Ooooh, Exotic

Kathleen Parker, whose name means “pure,” wrote an op-ed this week in the Washington Post. It kind of had something to do with the events in Iran, but not that much. Mostly it’s bad stereotypes about how ‘they’ oppress ‘their women’ more than we do. Really, there’s very little substance to her article, it kind of reads like one of my more mediocre blog posts, and I wouldn’t ordinarily blog about something like this if she hadn’t gone and played the exotic name card.

It starts with this:

There’s a “new” old name suddenly in circulation that is both filled with ancient history and ripe with a revolutionary spirit for today’s game-changing events.


Well known to Muslims, Fatima az-Zahra was one of four daughters of the prophet Muhammad. Today, Zahra is also the name of two important, outspoken women of Iran.

And ends with this:

In Arabic, Zahra means “The Shining One.”

In English, we’d call that a beacon.

First off, Zahra is one of the most common names in Iran, possibly the number one name for girls, so it’s hardly a coincidence that there are two Iranian women named Zahra in the news right now. Let’s see how this would play:

There’s a “new” old name suddenly in circulation that is both filled with ancient history and ripe with a revolutionary spirit for today’s game-changing events.


Well known to Americans, Guinevere was the tragic wife of the ill-fated King Arthur. Today, Jennifer is also the name of two important, outspoken women of the United States.

And “ancient history”? We’re only talking about 1400 years ago more or less, not something lost in the mists of time. This is not a “‘new’ old” name at all, nor is it suddenly in circulation. Unless by “in circulation” you mean vaguely on the radar of a typical apathetic American who has no Persian acquaintances.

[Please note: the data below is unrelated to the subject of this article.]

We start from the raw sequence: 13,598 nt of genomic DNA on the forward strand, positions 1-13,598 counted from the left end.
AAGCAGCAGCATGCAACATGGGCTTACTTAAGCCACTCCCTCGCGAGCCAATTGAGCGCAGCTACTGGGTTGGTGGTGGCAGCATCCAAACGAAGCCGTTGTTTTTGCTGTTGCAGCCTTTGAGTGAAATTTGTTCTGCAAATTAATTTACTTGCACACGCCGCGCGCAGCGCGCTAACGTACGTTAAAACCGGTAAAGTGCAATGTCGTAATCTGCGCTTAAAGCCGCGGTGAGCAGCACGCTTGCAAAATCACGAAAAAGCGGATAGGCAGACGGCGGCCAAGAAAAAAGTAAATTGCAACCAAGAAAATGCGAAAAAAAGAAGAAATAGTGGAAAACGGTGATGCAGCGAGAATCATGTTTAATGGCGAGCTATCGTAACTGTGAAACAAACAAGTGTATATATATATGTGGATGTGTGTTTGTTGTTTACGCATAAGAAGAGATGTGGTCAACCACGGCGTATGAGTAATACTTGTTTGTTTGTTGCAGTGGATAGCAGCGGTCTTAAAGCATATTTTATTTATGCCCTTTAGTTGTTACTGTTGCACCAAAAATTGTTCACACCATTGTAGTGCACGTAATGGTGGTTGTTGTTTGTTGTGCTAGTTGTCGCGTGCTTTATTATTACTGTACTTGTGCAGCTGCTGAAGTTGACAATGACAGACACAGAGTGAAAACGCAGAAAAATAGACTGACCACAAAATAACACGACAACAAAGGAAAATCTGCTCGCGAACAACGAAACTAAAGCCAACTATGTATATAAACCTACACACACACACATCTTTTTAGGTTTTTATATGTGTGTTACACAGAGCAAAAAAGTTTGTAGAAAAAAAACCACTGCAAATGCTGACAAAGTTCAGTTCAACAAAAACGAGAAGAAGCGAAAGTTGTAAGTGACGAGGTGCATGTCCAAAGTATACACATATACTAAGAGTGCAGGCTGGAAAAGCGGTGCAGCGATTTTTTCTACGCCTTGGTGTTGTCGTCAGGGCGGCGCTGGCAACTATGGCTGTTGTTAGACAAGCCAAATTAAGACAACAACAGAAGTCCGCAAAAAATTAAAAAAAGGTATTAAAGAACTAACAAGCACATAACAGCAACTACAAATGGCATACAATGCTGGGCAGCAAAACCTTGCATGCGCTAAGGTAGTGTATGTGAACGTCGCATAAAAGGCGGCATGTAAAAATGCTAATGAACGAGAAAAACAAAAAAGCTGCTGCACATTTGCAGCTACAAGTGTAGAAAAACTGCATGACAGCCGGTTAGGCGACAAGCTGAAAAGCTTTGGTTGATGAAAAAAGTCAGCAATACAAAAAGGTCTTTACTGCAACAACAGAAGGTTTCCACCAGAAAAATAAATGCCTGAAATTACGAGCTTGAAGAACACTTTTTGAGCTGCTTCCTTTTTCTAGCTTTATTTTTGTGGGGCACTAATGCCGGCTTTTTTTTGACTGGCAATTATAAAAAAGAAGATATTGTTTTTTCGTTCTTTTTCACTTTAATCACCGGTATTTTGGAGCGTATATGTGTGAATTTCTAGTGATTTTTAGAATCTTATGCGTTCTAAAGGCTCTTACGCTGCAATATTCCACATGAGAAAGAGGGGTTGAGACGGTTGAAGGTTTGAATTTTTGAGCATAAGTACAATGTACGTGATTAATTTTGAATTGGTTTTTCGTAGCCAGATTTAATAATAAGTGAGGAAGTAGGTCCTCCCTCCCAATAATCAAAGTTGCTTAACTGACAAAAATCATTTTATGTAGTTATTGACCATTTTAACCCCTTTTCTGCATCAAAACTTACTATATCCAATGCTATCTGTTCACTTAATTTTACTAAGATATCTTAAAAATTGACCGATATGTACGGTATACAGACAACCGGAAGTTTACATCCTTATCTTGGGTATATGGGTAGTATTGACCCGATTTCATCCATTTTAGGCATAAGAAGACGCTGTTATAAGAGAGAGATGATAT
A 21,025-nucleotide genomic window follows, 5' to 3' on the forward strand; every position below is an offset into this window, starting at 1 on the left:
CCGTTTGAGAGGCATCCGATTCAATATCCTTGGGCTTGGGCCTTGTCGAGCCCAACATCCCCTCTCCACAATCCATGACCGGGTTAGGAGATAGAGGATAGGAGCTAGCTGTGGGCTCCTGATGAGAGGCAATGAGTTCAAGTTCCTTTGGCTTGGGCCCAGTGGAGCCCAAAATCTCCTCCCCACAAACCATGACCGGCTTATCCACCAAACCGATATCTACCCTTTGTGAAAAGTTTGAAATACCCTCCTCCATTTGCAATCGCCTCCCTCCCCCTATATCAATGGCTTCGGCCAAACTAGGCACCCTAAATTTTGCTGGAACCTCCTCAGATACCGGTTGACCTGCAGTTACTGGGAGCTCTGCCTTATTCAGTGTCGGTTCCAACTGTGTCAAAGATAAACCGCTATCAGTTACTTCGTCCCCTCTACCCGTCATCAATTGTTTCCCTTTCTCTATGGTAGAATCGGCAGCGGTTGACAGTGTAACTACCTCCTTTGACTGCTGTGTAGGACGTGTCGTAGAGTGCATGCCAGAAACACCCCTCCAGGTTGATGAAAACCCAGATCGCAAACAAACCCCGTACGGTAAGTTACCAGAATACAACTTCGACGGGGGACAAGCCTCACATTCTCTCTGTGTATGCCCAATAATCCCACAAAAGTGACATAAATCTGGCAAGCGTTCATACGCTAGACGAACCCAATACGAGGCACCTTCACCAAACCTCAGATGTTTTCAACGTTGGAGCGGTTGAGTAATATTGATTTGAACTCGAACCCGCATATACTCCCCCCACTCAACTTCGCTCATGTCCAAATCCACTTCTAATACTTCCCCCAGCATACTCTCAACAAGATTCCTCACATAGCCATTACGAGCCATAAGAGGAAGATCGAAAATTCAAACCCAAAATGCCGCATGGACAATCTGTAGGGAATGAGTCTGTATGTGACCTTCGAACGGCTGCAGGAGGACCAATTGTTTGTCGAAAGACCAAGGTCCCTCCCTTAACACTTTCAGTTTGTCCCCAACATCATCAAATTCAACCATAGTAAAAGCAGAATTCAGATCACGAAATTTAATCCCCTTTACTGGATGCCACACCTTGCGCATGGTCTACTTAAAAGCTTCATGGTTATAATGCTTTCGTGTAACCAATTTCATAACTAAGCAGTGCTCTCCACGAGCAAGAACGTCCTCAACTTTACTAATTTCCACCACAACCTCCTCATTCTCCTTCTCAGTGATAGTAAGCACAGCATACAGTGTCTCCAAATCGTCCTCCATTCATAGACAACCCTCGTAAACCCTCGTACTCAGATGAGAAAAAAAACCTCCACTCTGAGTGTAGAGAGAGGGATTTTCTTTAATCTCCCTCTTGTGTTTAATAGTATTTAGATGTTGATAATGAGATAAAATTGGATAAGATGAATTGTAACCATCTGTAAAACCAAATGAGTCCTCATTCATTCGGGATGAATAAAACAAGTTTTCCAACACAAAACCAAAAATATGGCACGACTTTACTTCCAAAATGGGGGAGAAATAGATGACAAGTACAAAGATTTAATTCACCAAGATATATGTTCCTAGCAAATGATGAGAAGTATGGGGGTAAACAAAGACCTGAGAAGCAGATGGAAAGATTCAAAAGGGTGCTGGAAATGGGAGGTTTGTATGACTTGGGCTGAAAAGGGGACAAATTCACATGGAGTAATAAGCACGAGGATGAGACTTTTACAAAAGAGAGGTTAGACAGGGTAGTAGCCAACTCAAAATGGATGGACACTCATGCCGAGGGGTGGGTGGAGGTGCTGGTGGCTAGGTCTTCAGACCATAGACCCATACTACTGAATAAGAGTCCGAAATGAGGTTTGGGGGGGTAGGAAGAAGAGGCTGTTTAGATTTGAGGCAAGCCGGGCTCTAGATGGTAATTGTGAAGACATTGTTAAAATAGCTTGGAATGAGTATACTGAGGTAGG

Here’s another Zahra who has been in the news. Why not mention this Iranian Zahra?

In 2006, Ebrahimi became the centre of an Iranian sex tape scandal when a videotape of a woman having sex with a man was leaked to the internet and released on DVD. She subsequently became the subject of an official investigation handled by Tehran’s hard-line chief prosecutor, Saeed Mortazavi, and may face fines, public lashing or worse for her violation of Iran’s morality laws.

The unnamed man on the tape, who is suspected of releasing it, reportedly fled to Armenia but was subsequently returned to Iran and charged with breach of public morality laws

In an exclusive interview with the Guardian, Zahra Amir Ebrahimi denied being the woman in the film and dismissed it as a fake made by a vengeful former fiancé who used studio techniques to form a montage of incriminating images designed to destroy her career.

Rumors of an attempted suicide were also denied by Zahra with a public message: “I just want to tell my country’s people I am alive. I am thinking about the strength of Iranian women and will defend the respect of the girls and women of my nation.”

Plus, Arabic has a word for “beacon,” and it’s not Zahra.



Filed under arabic, arabist, names

4 responses to “Ooooh, Exotic

  1. Brilliant assessment, AA – I love the “Jennifer” example. And I love your last sentence even more!

  2. mantiqaltayr

    What a great post. I saw that silly article too. I’m glad to see that Kathleen Parker is supporting a religious fanatic who was also an admirer of Che Guevara. Khomeini loved Musavi and backed him strongly.

    I love this quote from Wiki:

    “Mousavi is remembered as leading a government that did not tolerate dissent.”

    Nice to see that he now has another bunch of religious nut cases backing him. The Neocons.

    Binyamir Mousavistein?

    Has a nice ring to it. In English we’d say “Let freedom ring.”

    • I have gotten a kick out of seeing Americans blindly support Mousavi because he’s running against Ahmadinejad. I don’t know much myself, but I’ve seen recent articles saying Mousavi was knee-deep in dealing with terrorists in the 80s.

      It’s also been amusing to see bloggers whose usual position has been “there’s no such thing as a moderate Muslim” suddenly showing solidarity with the protesters in Iran.

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